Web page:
A brighter future is possible. We will give people a choice over their future through a referendum, so they can reject a bad Brexit deal and choose to remain in Europe.

Willie Rennie underlined this point:

Posted in News | Also tagged , , and | 14 Comments

Vince Cable predicts second economic storm

Remember back in 2003, when Vince Cable was saying that at some point the economy would collapse because of the amount of consumer credit?

Well, he was right then and he’s now saying that we could be up for another Brexit fuelled crash.

The former Business Secretary, who hopes to win back his former seat of Twickenham, says that a combination of declining consumer confidence, job losses and inflation has the potential to outstrip the economic storm of the previous decade. That, if you remember, was the direst economic crash since the Depression in the 30s.

Vince said:

For Britain, the economic weather is arguably worse than it was before the credit crunch. The pound has plummeted, which is driving up prices and trapping consumers in a vicious Brexit squeeze.

Consumer confidence was all that kept the storm clouds away. But with job losses at everywhere from Deutsche Bank to Nestlé, that confidence is going to drain away further.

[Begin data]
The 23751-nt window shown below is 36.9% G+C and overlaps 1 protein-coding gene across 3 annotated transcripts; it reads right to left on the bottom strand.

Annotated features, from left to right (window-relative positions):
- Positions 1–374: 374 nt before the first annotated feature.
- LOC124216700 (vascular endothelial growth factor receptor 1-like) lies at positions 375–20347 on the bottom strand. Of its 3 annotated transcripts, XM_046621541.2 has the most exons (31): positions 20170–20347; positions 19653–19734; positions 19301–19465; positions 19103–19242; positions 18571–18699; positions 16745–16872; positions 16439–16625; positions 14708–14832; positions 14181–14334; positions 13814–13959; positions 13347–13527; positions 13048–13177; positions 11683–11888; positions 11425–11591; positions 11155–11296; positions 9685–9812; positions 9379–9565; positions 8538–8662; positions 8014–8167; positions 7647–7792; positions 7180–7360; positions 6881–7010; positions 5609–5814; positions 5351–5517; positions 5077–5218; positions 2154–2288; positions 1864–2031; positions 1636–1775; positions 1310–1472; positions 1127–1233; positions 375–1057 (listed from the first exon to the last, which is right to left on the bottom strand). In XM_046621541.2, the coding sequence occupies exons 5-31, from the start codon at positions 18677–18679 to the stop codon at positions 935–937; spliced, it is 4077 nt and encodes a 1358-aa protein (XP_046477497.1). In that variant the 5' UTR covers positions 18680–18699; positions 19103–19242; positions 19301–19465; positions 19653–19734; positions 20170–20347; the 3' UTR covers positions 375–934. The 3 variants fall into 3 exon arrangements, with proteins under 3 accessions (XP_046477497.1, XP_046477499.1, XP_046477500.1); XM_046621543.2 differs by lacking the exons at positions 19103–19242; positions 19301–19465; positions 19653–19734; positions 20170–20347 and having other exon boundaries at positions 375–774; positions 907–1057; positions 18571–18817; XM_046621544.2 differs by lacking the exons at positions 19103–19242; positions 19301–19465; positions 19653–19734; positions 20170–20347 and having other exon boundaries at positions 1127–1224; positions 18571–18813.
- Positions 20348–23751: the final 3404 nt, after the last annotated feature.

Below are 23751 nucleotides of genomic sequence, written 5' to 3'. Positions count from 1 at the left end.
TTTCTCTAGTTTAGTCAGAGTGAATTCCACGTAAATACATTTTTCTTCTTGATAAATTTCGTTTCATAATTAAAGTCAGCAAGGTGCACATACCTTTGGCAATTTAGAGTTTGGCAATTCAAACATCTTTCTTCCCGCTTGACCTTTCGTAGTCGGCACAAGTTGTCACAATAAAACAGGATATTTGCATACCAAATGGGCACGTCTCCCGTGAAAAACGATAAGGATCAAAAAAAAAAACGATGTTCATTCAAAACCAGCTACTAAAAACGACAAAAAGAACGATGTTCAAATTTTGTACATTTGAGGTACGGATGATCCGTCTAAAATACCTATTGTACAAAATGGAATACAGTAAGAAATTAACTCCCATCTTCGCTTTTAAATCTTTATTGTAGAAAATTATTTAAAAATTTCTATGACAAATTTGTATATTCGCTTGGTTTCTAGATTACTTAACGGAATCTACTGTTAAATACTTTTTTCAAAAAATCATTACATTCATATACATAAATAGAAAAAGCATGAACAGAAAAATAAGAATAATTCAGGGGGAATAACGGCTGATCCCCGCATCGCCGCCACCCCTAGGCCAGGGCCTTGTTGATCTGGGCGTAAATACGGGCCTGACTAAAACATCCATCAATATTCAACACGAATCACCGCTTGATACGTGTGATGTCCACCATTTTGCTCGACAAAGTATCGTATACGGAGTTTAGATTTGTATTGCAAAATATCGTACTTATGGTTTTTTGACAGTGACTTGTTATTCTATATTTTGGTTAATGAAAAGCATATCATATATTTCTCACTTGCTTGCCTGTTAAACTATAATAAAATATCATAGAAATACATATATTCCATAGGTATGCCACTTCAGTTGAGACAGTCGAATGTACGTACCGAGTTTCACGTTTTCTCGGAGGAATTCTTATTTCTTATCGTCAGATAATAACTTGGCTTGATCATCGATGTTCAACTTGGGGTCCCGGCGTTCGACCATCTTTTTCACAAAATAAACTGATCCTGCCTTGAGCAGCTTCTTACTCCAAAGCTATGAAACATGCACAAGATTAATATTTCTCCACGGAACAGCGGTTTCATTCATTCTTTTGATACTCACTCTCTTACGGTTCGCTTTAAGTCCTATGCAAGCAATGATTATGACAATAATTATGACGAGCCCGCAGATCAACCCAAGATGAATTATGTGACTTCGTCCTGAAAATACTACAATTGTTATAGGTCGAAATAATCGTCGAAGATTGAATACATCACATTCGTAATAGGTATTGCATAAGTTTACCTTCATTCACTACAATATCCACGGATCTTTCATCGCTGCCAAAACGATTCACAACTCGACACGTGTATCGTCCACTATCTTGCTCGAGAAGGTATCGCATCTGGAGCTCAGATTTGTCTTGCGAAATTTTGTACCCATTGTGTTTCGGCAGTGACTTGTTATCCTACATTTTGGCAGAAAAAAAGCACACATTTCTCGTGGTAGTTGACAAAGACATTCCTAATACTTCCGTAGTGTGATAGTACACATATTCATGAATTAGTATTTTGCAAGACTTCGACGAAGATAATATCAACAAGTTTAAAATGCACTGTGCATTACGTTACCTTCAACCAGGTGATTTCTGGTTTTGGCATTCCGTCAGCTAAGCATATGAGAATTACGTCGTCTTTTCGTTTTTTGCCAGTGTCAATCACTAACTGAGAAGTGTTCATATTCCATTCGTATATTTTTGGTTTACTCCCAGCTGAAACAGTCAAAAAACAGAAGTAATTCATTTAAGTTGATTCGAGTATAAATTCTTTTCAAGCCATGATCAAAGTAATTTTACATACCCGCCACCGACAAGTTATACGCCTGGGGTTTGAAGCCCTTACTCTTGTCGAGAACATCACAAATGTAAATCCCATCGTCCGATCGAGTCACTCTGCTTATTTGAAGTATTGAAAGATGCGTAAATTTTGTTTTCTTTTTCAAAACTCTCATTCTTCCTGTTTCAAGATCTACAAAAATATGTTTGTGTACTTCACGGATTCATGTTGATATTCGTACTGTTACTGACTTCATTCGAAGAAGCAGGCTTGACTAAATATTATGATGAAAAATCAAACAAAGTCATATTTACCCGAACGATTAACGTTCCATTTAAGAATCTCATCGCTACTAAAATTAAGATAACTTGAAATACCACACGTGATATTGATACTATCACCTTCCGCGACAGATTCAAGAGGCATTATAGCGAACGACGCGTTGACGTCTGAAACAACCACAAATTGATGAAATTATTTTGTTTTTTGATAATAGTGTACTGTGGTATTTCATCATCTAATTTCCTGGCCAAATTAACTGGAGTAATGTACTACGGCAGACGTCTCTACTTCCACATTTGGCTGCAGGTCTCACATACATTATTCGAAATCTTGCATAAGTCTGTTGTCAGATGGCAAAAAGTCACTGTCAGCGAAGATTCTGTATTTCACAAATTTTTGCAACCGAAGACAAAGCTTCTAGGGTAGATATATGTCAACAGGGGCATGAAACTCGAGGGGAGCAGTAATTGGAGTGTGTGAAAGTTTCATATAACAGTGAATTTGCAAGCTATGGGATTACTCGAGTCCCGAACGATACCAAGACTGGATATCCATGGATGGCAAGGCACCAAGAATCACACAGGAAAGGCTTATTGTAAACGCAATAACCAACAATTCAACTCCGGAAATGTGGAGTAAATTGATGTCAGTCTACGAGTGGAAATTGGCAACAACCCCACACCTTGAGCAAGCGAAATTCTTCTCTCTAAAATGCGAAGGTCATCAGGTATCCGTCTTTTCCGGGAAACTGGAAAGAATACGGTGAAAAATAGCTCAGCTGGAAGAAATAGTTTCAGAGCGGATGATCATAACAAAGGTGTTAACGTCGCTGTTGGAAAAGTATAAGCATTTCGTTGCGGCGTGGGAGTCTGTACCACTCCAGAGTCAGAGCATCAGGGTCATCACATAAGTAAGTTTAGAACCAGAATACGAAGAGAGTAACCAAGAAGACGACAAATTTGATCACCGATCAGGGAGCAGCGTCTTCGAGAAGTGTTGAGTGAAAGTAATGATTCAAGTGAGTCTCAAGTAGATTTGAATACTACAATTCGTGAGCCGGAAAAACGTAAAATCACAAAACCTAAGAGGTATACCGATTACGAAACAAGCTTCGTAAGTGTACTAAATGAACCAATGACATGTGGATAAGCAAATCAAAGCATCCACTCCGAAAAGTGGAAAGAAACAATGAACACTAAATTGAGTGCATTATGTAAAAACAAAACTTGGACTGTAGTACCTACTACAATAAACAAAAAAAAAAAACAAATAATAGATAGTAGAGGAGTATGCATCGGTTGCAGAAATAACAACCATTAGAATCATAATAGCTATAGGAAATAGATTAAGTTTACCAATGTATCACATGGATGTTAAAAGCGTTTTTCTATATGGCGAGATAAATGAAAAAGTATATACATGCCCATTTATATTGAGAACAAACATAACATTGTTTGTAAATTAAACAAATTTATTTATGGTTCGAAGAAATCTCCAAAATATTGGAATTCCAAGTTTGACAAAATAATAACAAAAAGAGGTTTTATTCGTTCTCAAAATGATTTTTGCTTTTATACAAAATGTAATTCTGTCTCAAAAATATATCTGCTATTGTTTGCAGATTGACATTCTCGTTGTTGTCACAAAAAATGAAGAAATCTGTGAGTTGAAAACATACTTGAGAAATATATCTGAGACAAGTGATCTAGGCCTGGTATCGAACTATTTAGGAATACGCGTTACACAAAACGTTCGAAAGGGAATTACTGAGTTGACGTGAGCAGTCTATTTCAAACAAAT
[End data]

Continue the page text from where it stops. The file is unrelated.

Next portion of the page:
The Chancellor clearly has no confidence in the economic strategy of the government, because he knows that leaving the single market and customs union has the potential to devastate the UK economy.

Posted in News | Also tagged , , and | 29 Comments

Talk about economics, or we’ll be back to the party of the 8%    

 

I was delighted by Tim Farron’s performance at Spring Conference this year; his eloquence and passionate words show a good leader moulding into a great one. Yet, there is one thing that Tim’s speech missed: a distinct view upon the economy. The need for a Liberal Democrat policy on the economy is clear, with Tim himself saying in the speech ‘Britain needs a progressive party… a plan for an economy that makes the most of the opportunities in front of us’.

To put it short the Liberal Democrats need a clear economic policy so that when we get back into government (whether that’s in 2020 or 40 years away) that our voters know what they voted for. To my mind, we must focus upon investment. That investment starts with taking money creation away from high street banks and making it a government-influenced mechanism, as I called for in a previous article. Only then can we invest in our economy without extending the web of debt Britons and Britain find themselves in.